Friday, April 09, 2010

One of my Favorite Buffets - Good Taste Buffet, Commack, NY

One of my favorite "local" buffets is a Chinese buffet in Commack, NY - about twenty miles each way from my home. I wrote about this buffet first in 2006 and since I have been there a number of times since that first happy discovery, I keep thinking that I have updated the review. I have mentioned the buffet in several articles, but I have not actually gone through a re-visit review. Since gas prices are lower than they were in 2006 I have been able to go to this buffet more frequently.

In November 2009 we set out one night on this long drive to go to Good Taste, arrived in the parking lot, got out of the car and walked up to what seemed to be a dark restaurant. In the restaurant next door on this "strip" mall, we saw that there had what appeared to be a serious fire in that restaurant with the windows and front all boarded up. Good Taste was closed and a sign on the window said nothing more than that. Oh boy. Some time later we were in the area again and drove past and it was still closed.

On this night I decided to try calling and see if they had reopened. Someone answered the phone! Yes, they are open again. No question about where we were going to go to eat!

Why do I like this restaurant so much? The quality of the food, the selection of the dishes, the spare ribs, and the value in the price make this Chinese buffet stand out from all others on Long Island - including the big, high priced Chinese, so called international buffets. Now, you notice out of all the foods I could mention, I mention the spare ribs. I wrote an article in April 2009 about these ribs. Yes, they are that good. But it is more than the spare ribs here.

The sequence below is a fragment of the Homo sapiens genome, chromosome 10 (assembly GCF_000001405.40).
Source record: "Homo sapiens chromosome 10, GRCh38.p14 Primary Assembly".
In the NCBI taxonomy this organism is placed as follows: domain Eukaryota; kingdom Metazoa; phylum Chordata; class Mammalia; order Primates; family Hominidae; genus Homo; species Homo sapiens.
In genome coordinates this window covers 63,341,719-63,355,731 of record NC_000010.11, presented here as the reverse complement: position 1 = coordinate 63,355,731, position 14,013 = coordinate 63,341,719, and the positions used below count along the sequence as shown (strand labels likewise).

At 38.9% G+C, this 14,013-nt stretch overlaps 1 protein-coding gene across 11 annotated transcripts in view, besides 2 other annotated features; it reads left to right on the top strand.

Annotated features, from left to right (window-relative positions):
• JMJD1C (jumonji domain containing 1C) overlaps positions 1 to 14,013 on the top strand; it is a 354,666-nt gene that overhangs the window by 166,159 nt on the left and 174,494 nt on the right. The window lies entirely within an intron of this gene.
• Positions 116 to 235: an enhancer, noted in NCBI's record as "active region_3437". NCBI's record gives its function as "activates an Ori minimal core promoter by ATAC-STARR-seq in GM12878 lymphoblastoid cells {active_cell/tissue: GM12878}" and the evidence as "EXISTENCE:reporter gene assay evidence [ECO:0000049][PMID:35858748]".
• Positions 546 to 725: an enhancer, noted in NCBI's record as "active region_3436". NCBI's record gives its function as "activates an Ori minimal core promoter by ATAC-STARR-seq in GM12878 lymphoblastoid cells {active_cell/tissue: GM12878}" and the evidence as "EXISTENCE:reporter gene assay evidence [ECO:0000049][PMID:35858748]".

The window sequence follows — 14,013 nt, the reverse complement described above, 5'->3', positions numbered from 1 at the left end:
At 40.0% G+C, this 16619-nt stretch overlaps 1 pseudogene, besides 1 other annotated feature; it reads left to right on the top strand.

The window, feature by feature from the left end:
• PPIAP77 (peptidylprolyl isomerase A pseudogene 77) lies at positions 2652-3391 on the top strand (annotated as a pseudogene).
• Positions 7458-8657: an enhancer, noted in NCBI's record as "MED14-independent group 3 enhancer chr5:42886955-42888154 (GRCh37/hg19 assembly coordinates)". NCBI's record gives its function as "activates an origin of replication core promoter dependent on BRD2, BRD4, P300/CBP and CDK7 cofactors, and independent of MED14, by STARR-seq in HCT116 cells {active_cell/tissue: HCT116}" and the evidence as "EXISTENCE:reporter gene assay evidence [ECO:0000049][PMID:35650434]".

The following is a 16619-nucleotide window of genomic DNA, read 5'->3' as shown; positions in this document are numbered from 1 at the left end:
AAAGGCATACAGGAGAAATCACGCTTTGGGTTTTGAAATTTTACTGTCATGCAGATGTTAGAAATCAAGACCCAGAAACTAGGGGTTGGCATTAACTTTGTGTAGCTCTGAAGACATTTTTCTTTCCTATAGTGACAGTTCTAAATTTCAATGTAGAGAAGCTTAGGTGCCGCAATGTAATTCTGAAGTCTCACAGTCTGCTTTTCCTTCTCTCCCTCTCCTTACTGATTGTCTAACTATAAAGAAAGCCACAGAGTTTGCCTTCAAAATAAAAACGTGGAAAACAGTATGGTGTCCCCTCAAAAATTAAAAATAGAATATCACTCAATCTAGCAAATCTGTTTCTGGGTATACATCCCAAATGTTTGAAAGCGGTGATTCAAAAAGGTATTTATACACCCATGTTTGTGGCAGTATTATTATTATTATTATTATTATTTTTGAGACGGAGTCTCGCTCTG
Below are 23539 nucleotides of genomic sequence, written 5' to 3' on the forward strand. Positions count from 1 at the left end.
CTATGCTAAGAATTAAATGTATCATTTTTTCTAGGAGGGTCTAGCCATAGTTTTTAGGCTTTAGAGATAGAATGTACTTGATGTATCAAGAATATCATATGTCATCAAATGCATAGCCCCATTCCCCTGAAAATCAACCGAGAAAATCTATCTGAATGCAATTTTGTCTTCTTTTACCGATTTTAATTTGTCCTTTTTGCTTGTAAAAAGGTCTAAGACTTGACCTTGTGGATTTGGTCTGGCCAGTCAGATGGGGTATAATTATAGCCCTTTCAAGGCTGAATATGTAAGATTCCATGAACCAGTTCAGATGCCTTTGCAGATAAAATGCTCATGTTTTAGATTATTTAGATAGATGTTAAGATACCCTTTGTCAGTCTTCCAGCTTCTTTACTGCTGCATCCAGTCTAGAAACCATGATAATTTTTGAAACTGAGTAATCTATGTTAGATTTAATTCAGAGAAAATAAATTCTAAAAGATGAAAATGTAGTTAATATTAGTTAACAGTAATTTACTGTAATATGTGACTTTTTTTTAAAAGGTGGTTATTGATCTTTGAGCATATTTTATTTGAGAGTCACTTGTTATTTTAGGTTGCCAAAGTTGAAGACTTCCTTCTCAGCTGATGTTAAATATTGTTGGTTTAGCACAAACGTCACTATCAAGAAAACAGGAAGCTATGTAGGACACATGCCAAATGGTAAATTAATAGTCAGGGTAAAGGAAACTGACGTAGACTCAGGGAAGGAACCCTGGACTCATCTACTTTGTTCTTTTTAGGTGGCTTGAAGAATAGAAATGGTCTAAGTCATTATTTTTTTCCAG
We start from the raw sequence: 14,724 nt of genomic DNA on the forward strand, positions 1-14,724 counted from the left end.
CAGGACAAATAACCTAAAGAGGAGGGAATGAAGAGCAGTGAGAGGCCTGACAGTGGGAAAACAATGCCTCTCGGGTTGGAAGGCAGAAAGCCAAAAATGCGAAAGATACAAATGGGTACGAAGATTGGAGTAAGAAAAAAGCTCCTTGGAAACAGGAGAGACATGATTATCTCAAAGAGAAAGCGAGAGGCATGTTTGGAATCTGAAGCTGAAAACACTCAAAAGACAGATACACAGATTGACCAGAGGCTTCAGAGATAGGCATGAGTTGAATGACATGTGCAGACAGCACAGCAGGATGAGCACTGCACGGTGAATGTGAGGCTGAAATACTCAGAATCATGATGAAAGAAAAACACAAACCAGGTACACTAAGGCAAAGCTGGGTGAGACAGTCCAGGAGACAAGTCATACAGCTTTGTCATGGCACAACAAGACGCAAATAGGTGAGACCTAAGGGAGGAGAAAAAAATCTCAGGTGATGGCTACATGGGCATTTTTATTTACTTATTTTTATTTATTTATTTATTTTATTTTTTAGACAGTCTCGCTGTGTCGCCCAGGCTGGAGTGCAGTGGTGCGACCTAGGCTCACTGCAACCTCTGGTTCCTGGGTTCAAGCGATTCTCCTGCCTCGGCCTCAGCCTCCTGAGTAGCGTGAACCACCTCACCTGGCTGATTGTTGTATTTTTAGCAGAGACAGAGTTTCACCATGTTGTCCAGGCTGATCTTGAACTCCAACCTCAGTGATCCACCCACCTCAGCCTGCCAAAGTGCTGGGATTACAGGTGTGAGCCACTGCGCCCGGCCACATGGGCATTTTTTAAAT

Let's talk about the restaurant. First thing to note is that there is no evidence inside of any damage that may have resulted from the fire in the restaurant next door (that restaurant is still boarded up and does not look like it will ever reopen). There is no odor of smoke inside. The wall touching the wall of the other restaurant looks freshly painted white - but the very large, lighted photographs of Hong Kong and China on the wall look untouched. Everything inside is just as I described back in 2006. The layout of the buffet servers and the dining room is the same.

There has been a price increase - add a dollar to the prices that I listed in 2006. In three years that is not too bad an increase considering the increases in the other buffets in this area.

Food selection is has pretty much stayed the same as well over the past three years - with some new dishes added or substituted. There is a nice selection of sushi - a number of rolls and fish on rice. There are several vegetable rolls and a few spicy rolls. In addition there is sliced raw salmon on ice - nice to take if you like the fish and don't want to fill up on all of that rice.

Hot appetizers are plenty here. I do not see shrimp toast at any other buffet but here. There are several types of steamed dumplings still including the shrimp dumplings with whole shrimp inside and there is a variety of pan fried dumplings as well. I must still complain that there is no dumpling sauce to be found anywhere in this restaurant. There is a tray in the condiments section that is marked dumpling sauce, but this (after trying it countless times) is only soy sauce and in no way tastes like dumpling sauce. There is tempura, fried lobster balls (I resist making any joke here), sweet dumplings, and more along with the standards like egg rolls (nice ones) and spring rolls.